In general, the role of the discount window for short-term reserve management has declined during the 1980s, as open or interbank market operations have become the major instrument used to influence the supply of reserves in the banking system. Discount window credit (or its equivalent) is now generally a marginal source of funds. In Japan, although interbank market operations are the major policy instrument, the discount window plays a substantially more important role in the daily management of reserves than in the other four countries. As the discount rate is usually below market interest rates, the Bank of Japan must ration discount window credit. Moreover, the Bank can recall discount window loans at its discretion. That is, the Bank can either extend or withdraw lending at its option. The Bank uses this extremely flexible facility to smooth daily fluctuations in the banking system’s reserve position. The effective discount rates in the Federal Republic of Germany and France (the Lombard rate80 and the rate on five- to ten-day repurchase agreements, respectively) are penalty rates. That is, these rates are kept above existing short-term market rates, thereby penalizing depository institutions that borrow from the central bank. Consequently, depository institutions in these two countries typically consider discount window credit only as a last resort. In the United States, the discount rate is typically below short-term market rates, and vigorous nonprice-rationing procedures are used to raise the effective cost of borrowing from the central bank and thereby limit the access of depository institutions. In the United Kingdom, the Bank of England does not maintain an official discount window. It does, however, lend occasionally to the discount houses, usually at rates different from those currently prevailing in the market in its daily operations; in doing so, it can signal its policy changes to financial markets. It should be noted that the diminished role of the discount window has not necessarily reduced the policy relevance of the discount rate. On the contrary, changes in the discount rate in each of these five countries are interpreted by market participants as indicating a change in the stance of monetary policy.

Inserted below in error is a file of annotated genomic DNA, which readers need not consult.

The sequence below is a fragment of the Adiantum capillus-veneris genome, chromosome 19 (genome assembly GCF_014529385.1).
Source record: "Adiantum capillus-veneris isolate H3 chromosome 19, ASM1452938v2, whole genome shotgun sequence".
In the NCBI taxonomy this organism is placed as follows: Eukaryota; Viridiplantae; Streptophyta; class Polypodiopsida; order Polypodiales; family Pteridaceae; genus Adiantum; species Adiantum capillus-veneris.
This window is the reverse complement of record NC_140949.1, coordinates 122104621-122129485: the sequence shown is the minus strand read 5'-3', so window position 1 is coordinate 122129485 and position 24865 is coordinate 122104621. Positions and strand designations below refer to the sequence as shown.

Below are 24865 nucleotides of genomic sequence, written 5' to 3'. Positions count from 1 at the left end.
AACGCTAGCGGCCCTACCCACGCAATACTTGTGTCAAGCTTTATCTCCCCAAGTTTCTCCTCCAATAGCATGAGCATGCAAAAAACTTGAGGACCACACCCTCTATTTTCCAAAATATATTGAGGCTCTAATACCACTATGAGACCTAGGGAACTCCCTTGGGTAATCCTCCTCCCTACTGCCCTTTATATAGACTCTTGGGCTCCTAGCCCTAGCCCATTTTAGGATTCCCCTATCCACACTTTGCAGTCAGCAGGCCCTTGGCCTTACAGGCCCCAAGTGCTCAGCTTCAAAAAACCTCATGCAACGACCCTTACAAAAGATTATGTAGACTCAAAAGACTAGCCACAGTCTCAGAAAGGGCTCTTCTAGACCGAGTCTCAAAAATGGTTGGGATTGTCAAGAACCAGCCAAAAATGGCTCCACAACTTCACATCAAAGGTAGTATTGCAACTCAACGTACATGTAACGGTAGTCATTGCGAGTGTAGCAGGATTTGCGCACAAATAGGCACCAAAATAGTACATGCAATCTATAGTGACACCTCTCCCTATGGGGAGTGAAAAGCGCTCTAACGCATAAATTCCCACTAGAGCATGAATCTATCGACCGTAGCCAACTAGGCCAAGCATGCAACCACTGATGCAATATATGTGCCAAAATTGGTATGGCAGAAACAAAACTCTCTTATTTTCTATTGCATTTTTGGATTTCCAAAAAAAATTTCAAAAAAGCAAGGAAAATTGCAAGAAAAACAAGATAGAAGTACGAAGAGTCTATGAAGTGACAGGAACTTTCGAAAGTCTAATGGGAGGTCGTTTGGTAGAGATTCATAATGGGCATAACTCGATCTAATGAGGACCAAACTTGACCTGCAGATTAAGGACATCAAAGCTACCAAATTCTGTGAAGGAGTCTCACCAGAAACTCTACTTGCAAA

Finally, it is clear from the preceding analysis that the monetary authorities of the five major industrial countries attempt to influence short-term interest rates in their implementation of monetary policy. This paper has described the procedures employed by these monetary authorities so that changes in policy stances can be identified. As these changes are typically manifested in changes in key short-term interest rates and to the extent that interest rate developments affect the behavior of exchange rates, this analysis should facilitate ascertaining more readily and in a more timely manner changes in monetary policies across the five countries and their exchange rate implications.

78

Similar conclusions were drawn by Kneeshaw and Van den Bergh (1989).

79

See Shimamoto (1983), p. 82.

80

The rediscount facility in Germany provides a source of longer-term liquidity. However, because the discount rate is below market rates and the amount of rediscount credit available to banks is restricted by quotas, the rediscount facility is not typically used for short-term reserve management. See Dudler (1986).